Project Description

Keeping Tabs on Spot
Anyone who has owned a pet has probably encountered the immediate worry and frustration that occurs when that precious member of the family escapes from your home or yard and goes missing. The devastation it can place on a family—especially those with young children—can be difficult because we get so attached to our animals that we just can’t imagine anything happening to them.

Back in the day, dog tags were the form of identification pets had so owners could be contacted when our pets went missing. Today, technology has upgraded our opportunity to locate our furry little companions anyplace, anytime. Microchips can be implanted into man’s best friend, although not GPS, they emit an RF (radio frequency) signal. But, if implanting a device into your pet as if it was a character in a sci-fi movie doesn’t appeal to you, then there is the simpler route of going with a wearable device.

Tagg-The Pet Tracker and Activity Monitor is a GPS (global positioning system) device offering many of the same features as others on the market today. But what makes this tracker very unique is that it is simple to use and provides terrific detail when updating information which gives an owner peace of mind when locating the family pet.

For purposes of full disclosure, I have a mixed breed named Dottie, who happens to be 16 years of age. She is not exactly spry for her old age, but the tendency to wander does exist and keeping track of her whereabouts and activity level is just as important as for her as for much younger dogs.

The technology behind the device includes advanced GPS (global positioning system) and cellular capabilities from Verizon, a Li-lon battery, and LED (light-emitting diode) lighting to indicate the device is working.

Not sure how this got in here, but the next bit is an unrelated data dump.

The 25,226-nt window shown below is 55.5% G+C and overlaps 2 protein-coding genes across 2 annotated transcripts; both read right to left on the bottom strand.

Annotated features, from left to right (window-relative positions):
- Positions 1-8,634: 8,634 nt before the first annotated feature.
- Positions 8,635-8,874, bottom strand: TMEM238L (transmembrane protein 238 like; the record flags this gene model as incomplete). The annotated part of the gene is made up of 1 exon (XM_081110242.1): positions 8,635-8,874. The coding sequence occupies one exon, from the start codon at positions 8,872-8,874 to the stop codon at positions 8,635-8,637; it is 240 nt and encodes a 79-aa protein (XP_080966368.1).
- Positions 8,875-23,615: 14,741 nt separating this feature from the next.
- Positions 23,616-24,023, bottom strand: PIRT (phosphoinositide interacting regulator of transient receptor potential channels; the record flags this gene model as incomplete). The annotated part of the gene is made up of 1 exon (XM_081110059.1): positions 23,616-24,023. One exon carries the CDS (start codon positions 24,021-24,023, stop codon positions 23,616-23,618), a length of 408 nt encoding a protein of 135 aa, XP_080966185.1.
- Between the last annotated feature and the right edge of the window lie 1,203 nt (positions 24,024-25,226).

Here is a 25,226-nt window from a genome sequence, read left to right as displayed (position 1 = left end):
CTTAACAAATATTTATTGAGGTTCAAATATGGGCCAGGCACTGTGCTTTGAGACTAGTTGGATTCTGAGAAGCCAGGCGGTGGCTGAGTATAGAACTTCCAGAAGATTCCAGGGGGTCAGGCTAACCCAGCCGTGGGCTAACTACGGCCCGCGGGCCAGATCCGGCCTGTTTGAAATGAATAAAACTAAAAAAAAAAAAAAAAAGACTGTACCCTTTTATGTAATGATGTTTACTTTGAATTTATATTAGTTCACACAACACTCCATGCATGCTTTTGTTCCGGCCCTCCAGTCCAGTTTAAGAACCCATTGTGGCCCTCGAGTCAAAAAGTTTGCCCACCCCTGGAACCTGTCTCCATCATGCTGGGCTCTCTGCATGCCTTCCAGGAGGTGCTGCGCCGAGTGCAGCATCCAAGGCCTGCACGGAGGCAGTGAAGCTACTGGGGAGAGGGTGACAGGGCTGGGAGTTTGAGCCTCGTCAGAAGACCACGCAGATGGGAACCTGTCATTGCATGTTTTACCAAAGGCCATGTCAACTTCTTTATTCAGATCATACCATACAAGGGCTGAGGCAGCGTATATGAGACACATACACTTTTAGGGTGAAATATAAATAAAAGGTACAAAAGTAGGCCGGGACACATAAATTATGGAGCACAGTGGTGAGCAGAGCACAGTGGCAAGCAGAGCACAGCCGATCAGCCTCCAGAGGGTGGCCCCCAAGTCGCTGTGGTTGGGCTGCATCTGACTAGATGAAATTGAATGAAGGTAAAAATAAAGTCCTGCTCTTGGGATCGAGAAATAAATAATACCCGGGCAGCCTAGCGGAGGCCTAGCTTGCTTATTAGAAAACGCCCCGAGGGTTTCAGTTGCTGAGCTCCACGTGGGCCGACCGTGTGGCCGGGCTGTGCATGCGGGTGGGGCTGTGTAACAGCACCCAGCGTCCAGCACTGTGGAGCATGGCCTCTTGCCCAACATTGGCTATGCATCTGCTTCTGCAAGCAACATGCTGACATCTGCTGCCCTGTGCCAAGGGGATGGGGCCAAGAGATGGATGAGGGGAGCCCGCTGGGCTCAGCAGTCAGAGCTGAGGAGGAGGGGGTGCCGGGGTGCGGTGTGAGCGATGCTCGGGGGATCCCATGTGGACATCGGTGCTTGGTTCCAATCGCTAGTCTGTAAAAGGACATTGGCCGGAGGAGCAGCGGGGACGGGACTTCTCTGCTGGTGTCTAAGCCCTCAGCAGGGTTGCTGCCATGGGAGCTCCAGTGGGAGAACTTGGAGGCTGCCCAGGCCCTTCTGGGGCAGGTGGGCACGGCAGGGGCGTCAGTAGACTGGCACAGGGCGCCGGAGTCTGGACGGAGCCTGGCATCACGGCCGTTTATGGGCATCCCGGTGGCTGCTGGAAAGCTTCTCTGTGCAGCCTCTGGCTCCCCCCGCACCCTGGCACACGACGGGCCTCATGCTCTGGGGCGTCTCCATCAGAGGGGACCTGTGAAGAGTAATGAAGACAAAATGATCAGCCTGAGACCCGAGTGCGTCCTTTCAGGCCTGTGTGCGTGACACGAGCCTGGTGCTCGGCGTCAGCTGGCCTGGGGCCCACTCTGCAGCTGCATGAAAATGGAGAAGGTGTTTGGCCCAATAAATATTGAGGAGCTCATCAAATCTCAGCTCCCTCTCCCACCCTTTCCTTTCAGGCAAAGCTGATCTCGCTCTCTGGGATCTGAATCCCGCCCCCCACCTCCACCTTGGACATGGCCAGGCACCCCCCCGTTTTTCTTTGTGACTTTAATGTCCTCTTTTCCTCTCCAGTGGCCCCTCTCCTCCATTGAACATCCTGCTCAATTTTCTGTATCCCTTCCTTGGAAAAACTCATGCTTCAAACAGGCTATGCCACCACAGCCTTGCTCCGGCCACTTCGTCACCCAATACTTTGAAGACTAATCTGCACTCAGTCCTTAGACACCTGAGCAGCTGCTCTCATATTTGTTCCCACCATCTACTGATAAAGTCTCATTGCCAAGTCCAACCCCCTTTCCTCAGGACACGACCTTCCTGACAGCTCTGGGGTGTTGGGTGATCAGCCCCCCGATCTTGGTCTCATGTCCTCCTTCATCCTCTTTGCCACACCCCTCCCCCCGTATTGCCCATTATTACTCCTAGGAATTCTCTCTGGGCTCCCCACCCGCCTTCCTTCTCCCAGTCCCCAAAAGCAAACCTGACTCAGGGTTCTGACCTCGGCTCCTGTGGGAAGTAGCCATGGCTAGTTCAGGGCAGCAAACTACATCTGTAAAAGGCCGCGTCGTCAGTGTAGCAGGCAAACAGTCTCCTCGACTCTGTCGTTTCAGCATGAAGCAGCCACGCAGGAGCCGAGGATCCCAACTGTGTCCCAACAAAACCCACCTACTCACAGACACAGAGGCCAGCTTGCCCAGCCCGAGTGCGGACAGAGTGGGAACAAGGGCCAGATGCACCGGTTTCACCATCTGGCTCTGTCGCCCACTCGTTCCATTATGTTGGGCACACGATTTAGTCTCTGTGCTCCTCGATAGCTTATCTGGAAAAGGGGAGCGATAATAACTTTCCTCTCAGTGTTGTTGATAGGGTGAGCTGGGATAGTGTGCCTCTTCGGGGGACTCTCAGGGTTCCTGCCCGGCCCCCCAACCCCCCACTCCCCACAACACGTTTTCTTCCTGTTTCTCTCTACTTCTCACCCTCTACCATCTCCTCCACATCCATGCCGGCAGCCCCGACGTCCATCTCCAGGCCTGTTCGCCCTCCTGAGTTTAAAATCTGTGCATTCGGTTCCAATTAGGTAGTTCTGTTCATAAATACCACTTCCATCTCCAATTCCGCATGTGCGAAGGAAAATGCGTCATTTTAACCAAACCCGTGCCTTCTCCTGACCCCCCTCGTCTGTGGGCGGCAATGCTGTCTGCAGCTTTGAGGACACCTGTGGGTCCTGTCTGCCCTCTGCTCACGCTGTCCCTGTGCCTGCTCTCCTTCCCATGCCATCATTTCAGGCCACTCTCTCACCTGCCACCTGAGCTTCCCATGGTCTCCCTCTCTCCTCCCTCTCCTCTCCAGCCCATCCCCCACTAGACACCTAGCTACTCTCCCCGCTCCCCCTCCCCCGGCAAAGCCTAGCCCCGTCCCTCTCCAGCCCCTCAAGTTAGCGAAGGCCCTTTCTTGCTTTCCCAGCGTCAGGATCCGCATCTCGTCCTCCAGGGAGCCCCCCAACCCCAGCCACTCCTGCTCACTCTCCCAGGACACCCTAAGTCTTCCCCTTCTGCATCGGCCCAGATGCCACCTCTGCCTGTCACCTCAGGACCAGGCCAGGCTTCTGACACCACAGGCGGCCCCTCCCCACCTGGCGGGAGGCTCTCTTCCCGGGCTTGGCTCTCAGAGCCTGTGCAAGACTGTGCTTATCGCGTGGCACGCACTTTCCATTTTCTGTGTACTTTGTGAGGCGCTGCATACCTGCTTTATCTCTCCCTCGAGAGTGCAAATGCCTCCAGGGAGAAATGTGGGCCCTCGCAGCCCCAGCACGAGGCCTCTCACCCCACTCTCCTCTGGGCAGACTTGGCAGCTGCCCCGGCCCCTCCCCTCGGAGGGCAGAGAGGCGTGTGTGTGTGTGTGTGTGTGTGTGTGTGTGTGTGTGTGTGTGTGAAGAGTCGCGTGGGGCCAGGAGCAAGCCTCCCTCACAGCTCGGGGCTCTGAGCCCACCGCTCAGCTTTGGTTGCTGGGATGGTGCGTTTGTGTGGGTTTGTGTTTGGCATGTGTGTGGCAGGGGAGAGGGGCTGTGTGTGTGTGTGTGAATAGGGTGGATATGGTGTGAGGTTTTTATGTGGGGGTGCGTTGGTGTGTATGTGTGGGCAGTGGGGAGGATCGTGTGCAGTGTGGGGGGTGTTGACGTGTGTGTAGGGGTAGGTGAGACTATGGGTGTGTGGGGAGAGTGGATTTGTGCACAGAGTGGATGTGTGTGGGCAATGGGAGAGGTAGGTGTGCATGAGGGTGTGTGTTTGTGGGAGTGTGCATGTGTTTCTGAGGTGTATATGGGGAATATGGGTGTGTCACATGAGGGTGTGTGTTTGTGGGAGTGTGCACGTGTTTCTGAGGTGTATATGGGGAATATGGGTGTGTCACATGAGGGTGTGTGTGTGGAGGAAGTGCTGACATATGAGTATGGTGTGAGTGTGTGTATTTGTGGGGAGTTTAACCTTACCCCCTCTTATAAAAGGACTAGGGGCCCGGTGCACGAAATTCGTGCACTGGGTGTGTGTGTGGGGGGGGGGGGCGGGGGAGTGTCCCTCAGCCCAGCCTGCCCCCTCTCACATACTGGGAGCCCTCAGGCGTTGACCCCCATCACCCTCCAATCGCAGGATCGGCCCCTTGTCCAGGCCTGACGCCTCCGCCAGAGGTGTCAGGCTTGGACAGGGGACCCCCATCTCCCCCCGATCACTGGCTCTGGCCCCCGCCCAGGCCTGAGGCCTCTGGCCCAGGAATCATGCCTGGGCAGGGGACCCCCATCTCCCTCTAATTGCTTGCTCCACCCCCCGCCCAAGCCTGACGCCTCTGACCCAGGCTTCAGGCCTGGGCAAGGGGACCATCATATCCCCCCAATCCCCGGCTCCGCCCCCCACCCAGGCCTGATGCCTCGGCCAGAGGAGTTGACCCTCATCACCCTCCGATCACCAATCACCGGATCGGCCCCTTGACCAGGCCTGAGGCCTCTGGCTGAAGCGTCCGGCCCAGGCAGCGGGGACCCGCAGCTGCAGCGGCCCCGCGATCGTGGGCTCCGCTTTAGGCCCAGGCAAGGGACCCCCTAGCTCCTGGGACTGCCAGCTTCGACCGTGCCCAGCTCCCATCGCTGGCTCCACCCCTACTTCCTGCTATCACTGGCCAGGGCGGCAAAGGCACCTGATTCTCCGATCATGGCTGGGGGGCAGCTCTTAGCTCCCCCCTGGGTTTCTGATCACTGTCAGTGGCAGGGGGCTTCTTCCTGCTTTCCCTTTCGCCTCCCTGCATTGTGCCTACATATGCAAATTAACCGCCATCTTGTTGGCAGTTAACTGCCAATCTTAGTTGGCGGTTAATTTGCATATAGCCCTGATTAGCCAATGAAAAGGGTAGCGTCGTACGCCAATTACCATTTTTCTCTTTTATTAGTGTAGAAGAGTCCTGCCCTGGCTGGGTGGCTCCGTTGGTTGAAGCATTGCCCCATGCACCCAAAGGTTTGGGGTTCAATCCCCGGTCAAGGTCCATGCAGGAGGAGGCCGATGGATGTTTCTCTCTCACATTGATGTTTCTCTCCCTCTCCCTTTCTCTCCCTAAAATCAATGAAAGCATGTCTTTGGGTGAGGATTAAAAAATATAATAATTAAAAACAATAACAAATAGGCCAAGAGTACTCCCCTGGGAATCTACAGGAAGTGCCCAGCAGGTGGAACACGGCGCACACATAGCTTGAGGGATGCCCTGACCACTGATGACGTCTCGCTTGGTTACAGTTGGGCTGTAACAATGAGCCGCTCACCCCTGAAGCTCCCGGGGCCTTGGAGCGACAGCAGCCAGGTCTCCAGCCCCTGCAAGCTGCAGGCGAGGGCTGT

The Tagg system comes complete with tracker, docking station, collar clip and straps, and a power kit. It is able to work on most standard collars; however, for purposes of being able to optimize signal strength, it is not to be used with metal or spiked collars, including ones with studs, jewels, or other “adornments.” Since it attaches comfortably to the pet’s collar, it is not a nuisance to the pet where it will try to nip at it or attempt to remove it. Additionally, it’s about the size of a dog tag, so it is not cumbersome for the pet to wear.

Before attaching the Tagg system to your pet, the device must be charged using the docking station. The docking station can only be powered up using an electrical outlet and not a computer’s USB (universal serial bus) port. Charging time takes about two hours and the status indicator will turn solid blue notifying you that it’s ready for use. Notification of the device being fully charged can also be sent to your smartphone or other mobile device.

A nice feature of the battery is its ability to remain charged for long periods of time. Depending on usage levels, the battery can last up to 30 days without needing to be recharged.  Since testing the device, I found myself accessing the system and triggering the battery frequently, yet despite my multiple uses, I didn’t need to do a recharge for three weeks.

Attachment to the collar is very simple. The clip is placed atop the collar, followed by running the collar through the clip grooves and clasping it. The tracker connects to the top of the clip and can be secured to the collar with a Tagg Guard that slides over the device and zips closed. The Tagg Guard is a nice little feature to keep the device in place should something happen and it comes loose.

To begin the activation process, you must go to and follow the directions for registration. In order to be able to follow your pet, a PC (personal computer)/Mac or Smartphone is required. The system is compatible with both iPhone and Android smartphones. The registration process was simple and did not take long to fill out.